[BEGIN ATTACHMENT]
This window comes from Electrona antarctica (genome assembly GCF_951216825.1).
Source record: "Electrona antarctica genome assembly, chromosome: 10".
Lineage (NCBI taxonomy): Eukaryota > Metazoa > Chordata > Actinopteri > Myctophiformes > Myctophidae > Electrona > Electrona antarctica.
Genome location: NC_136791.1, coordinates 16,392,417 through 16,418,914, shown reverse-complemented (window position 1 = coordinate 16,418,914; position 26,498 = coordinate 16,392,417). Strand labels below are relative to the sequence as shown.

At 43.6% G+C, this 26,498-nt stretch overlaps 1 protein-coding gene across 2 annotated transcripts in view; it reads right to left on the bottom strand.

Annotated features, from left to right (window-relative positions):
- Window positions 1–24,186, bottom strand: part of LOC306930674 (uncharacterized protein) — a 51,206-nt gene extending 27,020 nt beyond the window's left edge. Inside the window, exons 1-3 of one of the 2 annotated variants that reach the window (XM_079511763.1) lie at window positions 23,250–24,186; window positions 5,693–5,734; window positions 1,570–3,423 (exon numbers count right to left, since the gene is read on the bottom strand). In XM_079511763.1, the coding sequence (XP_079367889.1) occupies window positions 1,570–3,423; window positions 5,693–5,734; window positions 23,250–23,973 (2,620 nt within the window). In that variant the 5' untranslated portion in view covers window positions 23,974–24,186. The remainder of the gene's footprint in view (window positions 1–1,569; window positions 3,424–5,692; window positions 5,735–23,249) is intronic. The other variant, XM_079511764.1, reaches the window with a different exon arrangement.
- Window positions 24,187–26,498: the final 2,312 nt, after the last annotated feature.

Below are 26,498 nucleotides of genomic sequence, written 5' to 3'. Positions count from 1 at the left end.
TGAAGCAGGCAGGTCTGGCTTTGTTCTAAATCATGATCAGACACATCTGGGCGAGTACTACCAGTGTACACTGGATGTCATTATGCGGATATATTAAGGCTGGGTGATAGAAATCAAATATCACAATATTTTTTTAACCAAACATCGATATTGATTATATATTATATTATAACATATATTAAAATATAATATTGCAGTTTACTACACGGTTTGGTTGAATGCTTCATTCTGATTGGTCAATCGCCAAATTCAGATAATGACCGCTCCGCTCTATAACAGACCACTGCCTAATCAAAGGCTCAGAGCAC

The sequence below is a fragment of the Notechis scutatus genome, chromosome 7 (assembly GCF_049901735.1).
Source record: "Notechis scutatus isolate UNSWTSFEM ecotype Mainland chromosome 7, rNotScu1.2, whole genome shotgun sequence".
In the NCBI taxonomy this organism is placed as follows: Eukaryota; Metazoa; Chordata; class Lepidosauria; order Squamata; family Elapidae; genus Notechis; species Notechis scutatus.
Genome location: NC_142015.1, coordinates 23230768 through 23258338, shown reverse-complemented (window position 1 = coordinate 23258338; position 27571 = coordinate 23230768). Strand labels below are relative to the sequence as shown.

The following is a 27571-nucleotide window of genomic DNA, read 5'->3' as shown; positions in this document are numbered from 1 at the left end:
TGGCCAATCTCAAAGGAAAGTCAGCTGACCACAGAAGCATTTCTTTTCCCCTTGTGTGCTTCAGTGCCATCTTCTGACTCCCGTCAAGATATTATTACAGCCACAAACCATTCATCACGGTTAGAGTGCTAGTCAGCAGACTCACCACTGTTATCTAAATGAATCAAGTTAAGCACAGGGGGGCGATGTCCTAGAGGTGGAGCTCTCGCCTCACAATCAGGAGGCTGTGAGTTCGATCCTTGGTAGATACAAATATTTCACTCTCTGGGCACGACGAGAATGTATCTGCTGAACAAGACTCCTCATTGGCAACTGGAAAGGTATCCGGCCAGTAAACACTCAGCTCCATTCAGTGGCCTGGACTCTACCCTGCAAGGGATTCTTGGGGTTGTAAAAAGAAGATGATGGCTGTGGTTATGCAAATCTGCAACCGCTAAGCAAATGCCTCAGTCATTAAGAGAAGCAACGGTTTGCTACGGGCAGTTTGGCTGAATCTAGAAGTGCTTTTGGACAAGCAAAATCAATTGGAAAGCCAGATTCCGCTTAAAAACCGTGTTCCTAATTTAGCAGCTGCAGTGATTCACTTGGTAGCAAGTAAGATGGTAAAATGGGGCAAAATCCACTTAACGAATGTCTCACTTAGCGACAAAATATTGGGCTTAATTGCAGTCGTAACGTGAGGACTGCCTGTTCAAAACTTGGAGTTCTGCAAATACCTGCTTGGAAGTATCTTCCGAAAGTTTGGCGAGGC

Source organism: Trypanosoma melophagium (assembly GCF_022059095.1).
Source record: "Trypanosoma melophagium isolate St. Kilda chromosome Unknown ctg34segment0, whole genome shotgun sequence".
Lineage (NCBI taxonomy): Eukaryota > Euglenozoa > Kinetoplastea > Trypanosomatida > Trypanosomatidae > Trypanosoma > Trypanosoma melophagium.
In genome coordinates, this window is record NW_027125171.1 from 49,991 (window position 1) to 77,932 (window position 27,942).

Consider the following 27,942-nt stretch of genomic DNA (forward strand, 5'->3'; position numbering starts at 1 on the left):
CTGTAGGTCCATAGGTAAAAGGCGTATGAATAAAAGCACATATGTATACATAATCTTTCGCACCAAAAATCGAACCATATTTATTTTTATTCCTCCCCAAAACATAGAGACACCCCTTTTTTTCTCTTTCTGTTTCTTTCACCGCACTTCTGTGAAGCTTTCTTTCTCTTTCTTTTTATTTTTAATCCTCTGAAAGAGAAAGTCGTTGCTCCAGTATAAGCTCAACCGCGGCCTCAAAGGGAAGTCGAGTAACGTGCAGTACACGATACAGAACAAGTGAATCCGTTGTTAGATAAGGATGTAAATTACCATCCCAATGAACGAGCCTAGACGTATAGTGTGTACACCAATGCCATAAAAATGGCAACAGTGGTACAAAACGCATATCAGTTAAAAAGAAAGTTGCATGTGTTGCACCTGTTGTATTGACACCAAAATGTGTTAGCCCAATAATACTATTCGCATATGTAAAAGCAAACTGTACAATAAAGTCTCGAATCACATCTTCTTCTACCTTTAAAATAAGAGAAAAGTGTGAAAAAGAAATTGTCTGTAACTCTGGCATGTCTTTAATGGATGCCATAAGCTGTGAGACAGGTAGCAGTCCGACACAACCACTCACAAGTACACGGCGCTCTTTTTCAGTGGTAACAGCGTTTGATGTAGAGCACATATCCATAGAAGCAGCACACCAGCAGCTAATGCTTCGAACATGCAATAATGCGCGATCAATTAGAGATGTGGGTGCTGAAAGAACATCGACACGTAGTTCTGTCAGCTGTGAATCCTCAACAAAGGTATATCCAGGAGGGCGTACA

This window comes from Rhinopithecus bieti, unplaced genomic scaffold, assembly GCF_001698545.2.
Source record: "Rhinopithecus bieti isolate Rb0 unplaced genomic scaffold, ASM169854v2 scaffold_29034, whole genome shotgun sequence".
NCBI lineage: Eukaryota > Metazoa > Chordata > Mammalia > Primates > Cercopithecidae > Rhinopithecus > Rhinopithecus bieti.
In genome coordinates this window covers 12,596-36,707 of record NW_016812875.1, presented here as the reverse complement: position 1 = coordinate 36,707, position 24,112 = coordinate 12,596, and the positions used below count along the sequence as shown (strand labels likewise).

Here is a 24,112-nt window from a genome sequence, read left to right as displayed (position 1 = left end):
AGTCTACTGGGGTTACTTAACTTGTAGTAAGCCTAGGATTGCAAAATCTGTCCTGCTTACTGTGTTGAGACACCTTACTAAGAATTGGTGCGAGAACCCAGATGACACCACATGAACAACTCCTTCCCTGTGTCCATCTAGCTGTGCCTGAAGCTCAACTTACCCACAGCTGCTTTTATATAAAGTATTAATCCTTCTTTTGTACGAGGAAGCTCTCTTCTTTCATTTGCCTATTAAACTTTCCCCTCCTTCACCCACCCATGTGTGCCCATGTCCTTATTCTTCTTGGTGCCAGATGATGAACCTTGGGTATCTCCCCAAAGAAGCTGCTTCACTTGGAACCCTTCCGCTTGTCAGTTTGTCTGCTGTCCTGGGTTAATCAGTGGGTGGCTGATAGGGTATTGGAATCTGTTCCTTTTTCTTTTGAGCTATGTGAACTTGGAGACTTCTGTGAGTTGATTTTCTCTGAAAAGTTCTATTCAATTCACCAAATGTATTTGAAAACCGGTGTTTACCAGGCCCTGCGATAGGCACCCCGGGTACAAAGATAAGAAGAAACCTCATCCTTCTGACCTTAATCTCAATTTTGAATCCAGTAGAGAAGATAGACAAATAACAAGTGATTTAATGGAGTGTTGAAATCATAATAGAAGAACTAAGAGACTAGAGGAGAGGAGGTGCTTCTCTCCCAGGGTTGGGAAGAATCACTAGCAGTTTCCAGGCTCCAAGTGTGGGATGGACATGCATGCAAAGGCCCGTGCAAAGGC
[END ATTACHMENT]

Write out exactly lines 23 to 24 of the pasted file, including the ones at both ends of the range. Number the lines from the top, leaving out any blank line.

This window comes from Rhinopithecus bieti, unplaced genomic scaffold, assembly GCF_001698545.2.
Source record: "Rhinopithecus bieti isolate Rb0 unplaced genomic scaffold, ASM169854v2 scaffold_29034, whole genome shotgun sequence".